Add to that, I still need to change the belt tensioner pulley, install my new fuel tanks, clean the stuff I can't normally get to and generally overhaul the fuel system with new pipes and you can see the inevitable conclusion I've reached, and thats that the engine has to come out. Its for my own peace of mind more than anything, so I was wondering, has anyone done a guide to the best and quickest way to get the engine out?

Ideally, I want to get this done over one or two weekends - I really do not want it to turn into one of those year-long things.....

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I have seen a guide somewhere , can't remember where though.

I could knock something up, but there are quite a few permutations depending on what car you have (ie S1/S2, S3, turbo, carbs, Bosch EFi), but fundamentally they are all the same.

If it helps I could try and get something written over the next few days.

Getting the engine out, doing the work and back in again in a single weekend will be a challange if you haven't done it before, more like a 2 weekend job.

For an 1981 - 1986 S3 the basics go something like this: -

Remove tailgate

Take out battery

Take off engine covers

Remove air box

Remove exhaust

Disconnect wiring

Disconnect fuel lines

Disconnect gear linkage

Disconnect oil cooler

Disconnect coolant pipes

Disconnect clutch slave cylinder hose

Unhook driveshafts from gearbox

Remove brake discs (helps clearance past the chassis)

Remove chassis cross member

Have a cup of tea

Undo engine and gearbox mount bolts

Whip out engine and gearbox

Pat self on back

Jobs a good'un :D


Edited by hilly

1981 S3 4.2 V8 6 speed (The Mutant)

Mutant V8 Conversion Thread

Knowledge is power .................... apparently.


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Cheers, Hilly. I'll photograph it all as I go along, maybe a joint wiki document beckons....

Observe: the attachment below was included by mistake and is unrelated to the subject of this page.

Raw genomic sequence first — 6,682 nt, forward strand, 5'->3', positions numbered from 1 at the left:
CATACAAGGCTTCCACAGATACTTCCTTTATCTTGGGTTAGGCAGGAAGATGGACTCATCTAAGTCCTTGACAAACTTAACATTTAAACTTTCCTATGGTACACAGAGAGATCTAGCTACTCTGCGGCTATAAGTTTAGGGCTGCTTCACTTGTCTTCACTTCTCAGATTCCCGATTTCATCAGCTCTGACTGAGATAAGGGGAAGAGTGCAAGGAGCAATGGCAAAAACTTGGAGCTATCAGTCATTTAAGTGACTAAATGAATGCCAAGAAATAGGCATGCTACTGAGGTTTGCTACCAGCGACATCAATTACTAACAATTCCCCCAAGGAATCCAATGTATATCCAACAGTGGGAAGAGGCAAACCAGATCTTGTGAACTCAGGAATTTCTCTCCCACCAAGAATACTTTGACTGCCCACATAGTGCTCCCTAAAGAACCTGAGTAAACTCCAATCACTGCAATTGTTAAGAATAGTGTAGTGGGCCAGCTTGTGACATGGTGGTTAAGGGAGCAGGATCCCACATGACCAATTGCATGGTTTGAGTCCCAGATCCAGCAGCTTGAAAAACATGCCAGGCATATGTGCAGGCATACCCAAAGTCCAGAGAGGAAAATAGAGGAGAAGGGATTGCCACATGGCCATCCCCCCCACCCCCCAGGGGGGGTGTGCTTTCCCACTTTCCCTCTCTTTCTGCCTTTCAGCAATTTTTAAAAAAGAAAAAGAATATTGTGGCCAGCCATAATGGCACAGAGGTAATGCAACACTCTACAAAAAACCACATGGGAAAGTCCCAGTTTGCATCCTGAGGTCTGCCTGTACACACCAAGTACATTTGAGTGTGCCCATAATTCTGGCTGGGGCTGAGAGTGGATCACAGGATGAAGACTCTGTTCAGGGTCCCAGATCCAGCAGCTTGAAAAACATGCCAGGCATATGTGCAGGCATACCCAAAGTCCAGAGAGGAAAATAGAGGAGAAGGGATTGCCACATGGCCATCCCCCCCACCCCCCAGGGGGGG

'Unhook drive shafts from gearbox'

That involves unbolting stuff, right - is that what Shane had - cough - issues with on his? I've been out with the WD40 again. Hose clips, exhaust bolts - they've all had a dose, and they'll be getting more over the coming week.

I'm planning on starting it this weekend, so that I'll at least be able to say its in a position to come out by the sunday. Of course, changing the oil took the best part of an afternoon, so I'm not banking on that...

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'Unhook drive shafts from gearbox'

That involves unbolting stuff, right - is that what Shane had - cough - issues with on his? I've been out with the WD40 again. Hose clips, exhaust bolts - they've all had a dose, and they'll be getting more over the coming week.

Yeah, the hex bolt on the drive shafts have a habit of being a bit tight.

I have a 1/2" drive hex key set which shifts them no problems, a 8mm Allen key may bend a bit though.

The tip with the hex bolts is to put the driver in and then give it a whack with a hammers ast this does 2 things.

1) it potentionally shocks the bolt loose a little

2) More importantly it knocks the crud/rust out of the way to allow the allen head to fully engage in the bolt otherwise you make end up knackering the bolt head.


1981 S3 4.2 V8 6 speed (The Mutant)

Mutant V8 Conversion Thread

Knowledge is power .................... apparently.


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  • 2 years later...

Oh look - it has been a while, but life tends to get in the way of cars, doesn't it. Checklist below....

Insurance - check

MoT - check

Taxed for 6 months - check

New cambelt and tensioner - check

New fuel lines - check

Mouse nest removed from NS headlamp - check

New horn & wiring to replace original used by mouse for above - check

Collect from Strattons - check

Drive 10 miles and have OSF tyre blow exiting a roundabout (additional nasal education thrown in - I now know what adrenaline smells like) - check

Find spare too flat to put on car - check

Find wheelbrace is the wrong size - check

Find jack missing it's handle - check

Side-of-road improvision exercise - check (aren't people helpful to Lotus drivers in distress?)